| Discussion|| |
The use of VCS in LRD kidney transplantation has been demonstrated to be safe, fast and technically easy. Clinical experience has shown that VCS is faster, non-penetrating, less traumatic and achieves better hemostasis and patency. It is of utmost importance in kidney transplantation to perform anastomosis with least difficulty in order to reduce warm ischemia time and thereby improve the outcome, have better hemostasis and achieve better patency. Moreover, in pediatric renal transplantation, non-penetrating interrupted anastomoses are desirable to allow growth with age and avoid anastomotic arterial stenosis. , Many reports have indicated that VCS is faster than suturing by 13-55% in autologous and prosthetic arteriovenous grafts (AV) for dialysis  bile duct,  hepatic artery,  arteriotomy and venotomy  and in renal transplantation [Table - 2]. , In 1999, two published studies compared the damage of vessels in the VCS anastomosis with the suture method. , The first article studied the damage of the arterial saphenous vein anastomoses and the second one studied the damage of the arterial prosthetic graft anastomoses. In both reports, there was clearly less damage in the VCS clipped vessels when compared with the suture method. Also, VCS gives better secondary patency than suturing.  Schild et al, from Miami University, compared 42 VCS patients to 47 suture patients.  The report shows that 50% more access grafts remained open longer when the VCS clip was used instead of suture, with a 90% patency rate by VCS vs. a 60% patency by suture method, after two years. In another report on hemostasis achieved among sutures vs. clipped anastomoses, at the time of clamp removal following an AV Fistula, 41% of VCS cases experienced no bleeding, while only 10% of suture anastomoses experienced no bleeding. ,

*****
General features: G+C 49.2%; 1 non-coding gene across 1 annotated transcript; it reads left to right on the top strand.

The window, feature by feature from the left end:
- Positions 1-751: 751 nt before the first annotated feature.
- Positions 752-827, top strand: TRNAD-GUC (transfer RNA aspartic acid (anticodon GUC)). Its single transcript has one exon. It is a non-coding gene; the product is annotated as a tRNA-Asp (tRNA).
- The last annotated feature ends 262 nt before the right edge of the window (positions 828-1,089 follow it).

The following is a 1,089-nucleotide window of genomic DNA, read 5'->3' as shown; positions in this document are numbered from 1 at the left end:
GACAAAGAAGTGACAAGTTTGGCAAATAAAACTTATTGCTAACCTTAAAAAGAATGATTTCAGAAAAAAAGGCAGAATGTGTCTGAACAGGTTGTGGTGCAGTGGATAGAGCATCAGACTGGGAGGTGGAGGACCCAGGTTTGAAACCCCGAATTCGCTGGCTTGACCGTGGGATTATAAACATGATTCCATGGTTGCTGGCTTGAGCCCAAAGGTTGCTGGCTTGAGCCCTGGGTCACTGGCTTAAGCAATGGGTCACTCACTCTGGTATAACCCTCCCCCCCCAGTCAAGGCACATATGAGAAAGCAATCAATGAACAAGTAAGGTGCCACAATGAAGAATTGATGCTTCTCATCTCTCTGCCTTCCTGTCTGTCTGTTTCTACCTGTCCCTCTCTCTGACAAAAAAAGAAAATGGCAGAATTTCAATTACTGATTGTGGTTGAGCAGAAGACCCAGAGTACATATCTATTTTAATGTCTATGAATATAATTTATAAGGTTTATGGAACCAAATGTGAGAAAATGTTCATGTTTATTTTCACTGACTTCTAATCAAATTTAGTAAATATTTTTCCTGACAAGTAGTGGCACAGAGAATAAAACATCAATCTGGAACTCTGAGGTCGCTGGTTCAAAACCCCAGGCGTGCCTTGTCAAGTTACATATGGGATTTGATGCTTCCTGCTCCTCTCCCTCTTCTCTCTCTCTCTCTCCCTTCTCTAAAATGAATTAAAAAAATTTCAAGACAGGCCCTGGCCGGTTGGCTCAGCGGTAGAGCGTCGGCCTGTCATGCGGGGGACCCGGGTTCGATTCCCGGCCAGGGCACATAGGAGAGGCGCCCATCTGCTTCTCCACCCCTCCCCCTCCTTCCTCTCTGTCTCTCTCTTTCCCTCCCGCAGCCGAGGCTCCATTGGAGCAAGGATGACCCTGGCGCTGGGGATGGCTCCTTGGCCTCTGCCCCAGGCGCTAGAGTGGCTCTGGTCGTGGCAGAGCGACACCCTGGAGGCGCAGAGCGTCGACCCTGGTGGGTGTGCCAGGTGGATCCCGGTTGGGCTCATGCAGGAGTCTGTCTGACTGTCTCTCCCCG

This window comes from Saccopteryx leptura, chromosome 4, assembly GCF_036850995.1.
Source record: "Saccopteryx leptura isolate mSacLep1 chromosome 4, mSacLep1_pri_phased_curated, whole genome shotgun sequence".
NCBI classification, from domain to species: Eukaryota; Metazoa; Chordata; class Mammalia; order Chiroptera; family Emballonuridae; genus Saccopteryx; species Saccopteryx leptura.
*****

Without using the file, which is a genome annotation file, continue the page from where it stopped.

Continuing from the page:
There is no need for patients who have undergone VCS to avoid magnetic resonance imaging (MRI) examinations when needed. These non-alloy titanium clips are not displaced by the strong magnetic field like ordinary metal clips, which are known to distort MRI images.  It is usual to screen patients with a scout radiograph prior to an MRI, and these clips are seen quite clearly and may be differentiated easily from metallic objects.  There are many applications and trials for VCS that have been reported [Table - 3]. Also, attention should be paid to some important technical tips and pitfalls [Table - 4],[Table - 5].
| Conclusion|| |
The use of VCS in anastomoses of blood vessels in renal transplantation shortens the time of performing the anastomosis, reduces warm ischemia, achieves more rapid hemostasis, reduces tissue damage of vessels, facilitates surgical procedure and improves significantly the patency rate. This is a useful advance in surgical instrumentation that holds significant potential to further improve the already excellent results of solid organ transplantation.
| References|| |
|1.||Kirsch WM, Zhu YH, Hardesty RA, Chapolini R. A new method for microvascular anastomosis: report of experimental and clinical research. Am Surg 1992;58:722-7. [PUBMED] |
|2.||Kirsch WM, Zhu YH, Gaskill D, Stewart S, Hardesty RA, Lyons TL. Tissue reconstruction with non-penetrating arcuate-legged clips. Potential endoscopic applications. J Reprod Med 1992;37:581-6. |
|3.||Kirsch WM, Zhu YH, Steckel R, et al. Comparative evaluation of sutures and nonpenetrating metal clips for vascular reconstruction. Cardiovasc Surg 1995;26: 136. |